Saturday, 14 May 2011

The art of entanglement

City Lupins by Lynne Ciacco

In this intriguing picture by artist Lynne Ciacco, a tangle of lupin flowers and branches obscures the house behind. Nature is taking over, perhaps even barring the way. The muted colours give a melancholy atmosphere, and the green in the foreground ceases to denote leaves, and hints at creeping damp on the outside walls.

Shadows beneath the tracery are not immediately apparent, but they are there, and once noticed, they seem to grow. Even the blue sky is overrun, as the house bleeds into it, blocking out the light. It makes for a rather eerie and intense disorder – or is that just how I choose to read it?

It reminds me very much of the scene that greeted us when we first arrived at our property here. It was July and a relentless sun had supercharged weeds and wildflowers in the courtyard. The grass on the terraces was thigh-high. In the five months since we had first seen it in winter (below), the place seemed to have changed and slumped further into decay, its bare bones reclaimed by a surging wildness.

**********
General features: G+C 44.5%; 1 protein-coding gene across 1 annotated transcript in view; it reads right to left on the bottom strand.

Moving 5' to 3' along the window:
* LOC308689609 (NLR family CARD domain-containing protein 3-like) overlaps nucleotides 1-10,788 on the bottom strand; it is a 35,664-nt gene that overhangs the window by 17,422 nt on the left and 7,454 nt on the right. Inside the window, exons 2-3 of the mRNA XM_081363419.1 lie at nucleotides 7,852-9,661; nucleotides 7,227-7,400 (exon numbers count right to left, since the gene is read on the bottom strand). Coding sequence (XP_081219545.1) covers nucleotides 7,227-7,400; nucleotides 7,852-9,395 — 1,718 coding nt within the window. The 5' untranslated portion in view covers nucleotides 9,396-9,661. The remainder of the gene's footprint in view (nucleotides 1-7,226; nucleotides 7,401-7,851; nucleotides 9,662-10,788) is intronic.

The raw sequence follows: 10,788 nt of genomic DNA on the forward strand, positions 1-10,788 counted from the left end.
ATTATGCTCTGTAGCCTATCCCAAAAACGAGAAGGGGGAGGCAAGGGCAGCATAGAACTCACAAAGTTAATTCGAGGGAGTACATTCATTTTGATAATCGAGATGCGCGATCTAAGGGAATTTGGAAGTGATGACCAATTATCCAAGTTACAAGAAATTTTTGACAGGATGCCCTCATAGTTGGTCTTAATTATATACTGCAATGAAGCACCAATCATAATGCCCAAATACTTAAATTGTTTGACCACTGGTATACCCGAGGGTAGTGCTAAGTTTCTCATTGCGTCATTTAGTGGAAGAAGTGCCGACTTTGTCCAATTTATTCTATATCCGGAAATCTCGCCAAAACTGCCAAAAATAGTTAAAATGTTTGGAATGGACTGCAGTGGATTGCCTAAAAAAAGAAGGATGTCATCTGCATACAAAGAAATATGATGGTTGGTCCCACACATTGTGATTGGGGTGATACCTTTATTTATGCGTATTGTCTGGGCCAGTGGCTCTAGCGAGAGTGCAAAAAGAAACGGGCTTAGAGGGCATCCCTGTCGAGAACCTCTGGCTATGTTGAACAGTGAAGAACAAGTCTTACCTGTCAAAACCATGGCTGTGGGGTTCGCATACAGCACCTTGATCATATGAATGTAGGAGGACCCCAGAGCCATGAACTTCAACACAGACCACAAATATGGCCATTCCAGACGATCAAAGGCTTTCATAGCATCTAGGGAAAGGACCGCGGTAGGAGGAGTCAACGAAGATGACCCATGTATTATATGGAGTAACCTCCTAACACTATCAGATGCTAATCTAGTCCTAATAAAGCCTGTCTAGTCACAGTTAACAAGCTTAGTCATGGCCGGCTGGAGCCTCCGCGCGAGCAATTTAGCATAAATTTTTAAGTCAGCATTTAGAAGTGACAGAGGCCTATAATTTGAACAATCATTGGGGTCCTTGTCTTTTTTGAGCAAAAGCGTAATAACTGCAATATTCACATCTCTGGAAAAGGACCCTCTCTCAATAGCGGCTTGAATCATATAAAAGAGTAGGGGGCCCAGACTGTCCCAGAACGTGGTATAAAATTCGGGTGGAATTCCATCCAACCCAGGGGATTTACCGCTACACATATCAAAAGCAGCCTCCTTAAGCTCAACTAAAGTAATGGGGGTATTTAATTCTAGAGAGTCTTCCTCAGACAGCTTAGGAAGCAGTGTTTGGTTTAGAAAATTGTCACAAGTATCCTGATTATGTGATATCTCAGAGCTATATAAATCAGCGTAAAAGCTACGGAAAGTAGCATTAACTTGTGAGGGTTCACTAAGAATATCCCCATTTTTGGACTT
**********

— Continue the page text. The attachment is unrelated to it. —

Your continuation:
Inside, the smell of mouse was overpowering. Drifts of dry leaves had found the corners of every room. Dead insects crunched under our feet. Scorpions scuttled up walls. We camped on stone floors, took note of the many large structural cracks in the buildings, and hoped for the best.

That first daunting summer, in between restoring order outside, sweeping and scrubbing, and meeting builders, I re-read Daphne du Maurier’s Rebecca, and wondered…what if I had come here knowing less about the countryside I was in and the man I was with? Who had lived here before us, and did anything of them remain? That’s when I started writing…

Lynne Ciacco lives and works in Atlantic Canada. She has a fine art degree (BFA) from the Emily Carr Institute in Vancouver and works in diverse media, from acrylics to pastel and watercolours, as well as textiles. City Lupins is an example of her digital art using textured layers and blending modes. You can find her website here and her art blog here.


32 comments:

Kenza said...

Bonjour Déborah,
Une petite surprise t'attend sur mon blog...
Bisous et très beau week-end

Lisa Erin said...

Lovely post. Moving into and restoring an old structure has always been something I've wanted to do. Giving a dormant building life. Sounds like a wonderful adventure.

...louciao... said...

I love the connection you made between your own experience with the crumbling house in the Luberon and my overgrown lupins picture. Your words are rich and evocative and leave me wanting more! Thanks so much for this beautiful connection.
Lynne xo

Danièle said...

Je trouve le lien ave rebecca très intéressant, car cette demeure a un lien totalement organique avec la nature qui l'entoure et finit par la reconquérir, symbole de l'équilibre culture/nature?